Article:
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7 March 2022

#BreakTheBias against gender-based segregation in skills

This International Women's Day, we invite you to #BreakTheBias, celebrate women’s achievements, and take action for equality.

Gender segregation in jobs persists across and within sectors. Addressing gender gaps is one of the most pressing labour market challenges facing the global community.

The pandemic has set women further behind, widening the skills gap and blocking the path to equality. According to the World Economic Forum’s Global Gender Gap report, the pandemic has set back the gender gap by 39 years.

The pandemic has disproportionately impacted women and other marginalized groups that already faced barriers to accessing and excelling in many industries.

WorldSkills is joining this year’s theme for International Women’s Day — #BreakTheBias. We need to normalize the presence of women and men in all skills and workspaces, and WorldSkills Competitions offer such a global platform.

Globally, women workers are mostly employed in education, health, and social work, followed by wholesale and retail trade, while men are concentrated in the construction and transport, storage, and communication sectors, according to data published by the ILO and the UN.

Occupational segregation is linked to gender roles and stereotypes, which associate women with caregiving and home-focused activities. Such bias is reflected in the paths young women and men choose in vocational education and training.

These norms were reflected at WorldSkills Kazan 2019, where mostly men participated in the majority of skills in the Construction and Building Technology, Information and Communication Technology, Manufacturing and Engineering Technology, and Transportation and Logistics categories. Only the skills of Chemical Laboratory Technology and Freight Forwarding had more women competing, and Painting and Decorating which had almost the same number of Competitors from both genders.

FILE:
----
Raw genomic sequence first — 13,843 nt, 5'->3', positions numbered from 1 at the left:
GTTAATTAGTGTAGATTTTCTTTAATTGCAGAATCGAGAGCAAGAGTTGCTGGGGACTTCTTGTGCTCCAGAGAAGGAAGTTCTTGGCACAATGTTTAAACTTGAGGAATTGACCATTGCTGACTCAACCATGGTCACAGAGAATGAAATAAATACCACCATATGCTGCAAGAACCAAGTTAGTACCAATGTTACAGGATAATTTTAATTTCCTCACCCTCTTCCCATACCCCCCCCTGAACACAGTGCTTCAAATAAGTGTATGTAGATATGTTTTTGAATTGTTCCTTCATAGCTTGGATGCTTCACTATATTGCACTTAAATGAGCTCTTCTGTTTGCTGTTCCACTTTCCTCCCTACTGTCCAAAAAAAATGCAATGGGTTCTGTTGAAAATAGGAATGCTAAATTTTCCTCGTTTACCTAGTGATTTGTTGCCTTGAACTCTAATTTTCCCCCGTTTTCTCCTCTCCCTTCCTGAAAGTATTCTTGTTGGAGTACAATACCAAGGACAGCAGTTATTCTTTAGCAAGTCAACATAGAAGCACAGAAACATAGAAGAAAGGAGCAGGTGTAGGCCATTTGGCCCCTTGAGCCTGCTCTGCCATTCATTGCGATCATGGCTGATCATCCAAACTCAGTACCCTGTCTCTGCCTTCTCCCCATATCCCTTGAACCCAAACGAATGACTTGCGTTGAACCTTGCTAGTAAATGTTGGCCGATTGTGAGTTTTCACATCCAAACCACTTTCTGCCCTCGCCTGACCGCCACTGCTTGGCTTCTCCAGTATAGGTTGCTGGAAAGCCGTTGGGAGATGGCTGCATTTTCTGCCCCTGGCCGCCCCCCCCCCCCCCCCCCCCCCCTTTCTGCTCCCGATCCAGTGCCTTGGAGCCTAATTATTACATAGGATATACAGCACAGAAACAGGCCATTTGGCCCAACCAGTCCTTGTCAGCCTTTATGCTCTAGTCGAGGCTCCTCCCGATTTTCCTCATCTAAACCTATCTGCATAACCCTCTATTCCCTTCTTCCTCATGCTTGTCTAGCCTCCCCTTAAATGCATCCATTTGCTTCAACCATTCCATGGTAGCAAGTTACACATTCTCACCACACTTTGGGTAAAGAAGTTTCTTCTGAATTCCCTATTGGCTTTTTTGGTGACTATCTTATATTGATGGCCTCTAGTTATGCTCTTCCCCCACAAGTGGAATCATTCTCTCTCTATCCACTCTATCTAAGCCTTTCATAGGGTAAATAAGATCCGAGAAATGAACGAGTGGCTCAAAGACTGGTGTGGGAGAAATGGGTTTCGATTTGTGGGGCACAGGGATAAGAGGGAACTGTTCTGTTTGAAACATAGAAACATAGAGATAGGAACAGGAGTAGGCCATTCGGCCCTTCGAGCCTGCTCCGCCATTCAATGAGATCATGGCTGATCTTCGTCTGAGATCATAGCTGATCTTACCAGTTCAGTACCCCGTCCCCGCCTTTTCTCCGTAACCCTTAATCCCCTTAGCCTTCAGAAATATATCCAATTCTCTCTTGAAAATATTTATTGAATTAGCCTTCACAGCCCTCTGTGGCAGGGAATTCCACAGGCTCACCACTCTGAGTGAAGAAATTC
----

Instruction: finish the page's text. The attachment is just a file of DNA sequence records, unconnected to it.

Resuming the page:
In contrast, it was mostly women Competitors featured in skills within the Creative Arts and Fashion, and Social and Personal Services categories; except for Jewellery, Cooking, and 3D Digital Game Art where women represented a minority. Participation was also balanced in Graphic Design and Hotel Reception.

According to UNESCO, in the majority of developing countries, women are much less likely than men to enroll in Vocational and Education Training (VET), with even lower enrolment numbers in fields requiring training in science, technology, engineering, and mathematics (STEM).

This inequity limits individuals, families, and communities from reaching their full potential as outlined in the United Nation’s Sustainable Development Goals. Many STEM fields already suffer from a skills shortage. If women are not trained for the jobs of the future, alongside greater diversity in leadership roles, it will have a severe impact on labour market outcomes and the prosperity of women everywhere.

The underrepresentation of women in designing sustainable solutions also means that their needs and perspectives are more likely to be overlooked.

As part of an equity, diversity, and inclusion agenda, WorldSkills International is working together with its Members and Global Partners to find solutions to gender imbalances and promote diversity and inclusivity in skills.

Increased equity across all occupations leads to better outcomes, more innovation, thriving individuals, and more sustainable industries.

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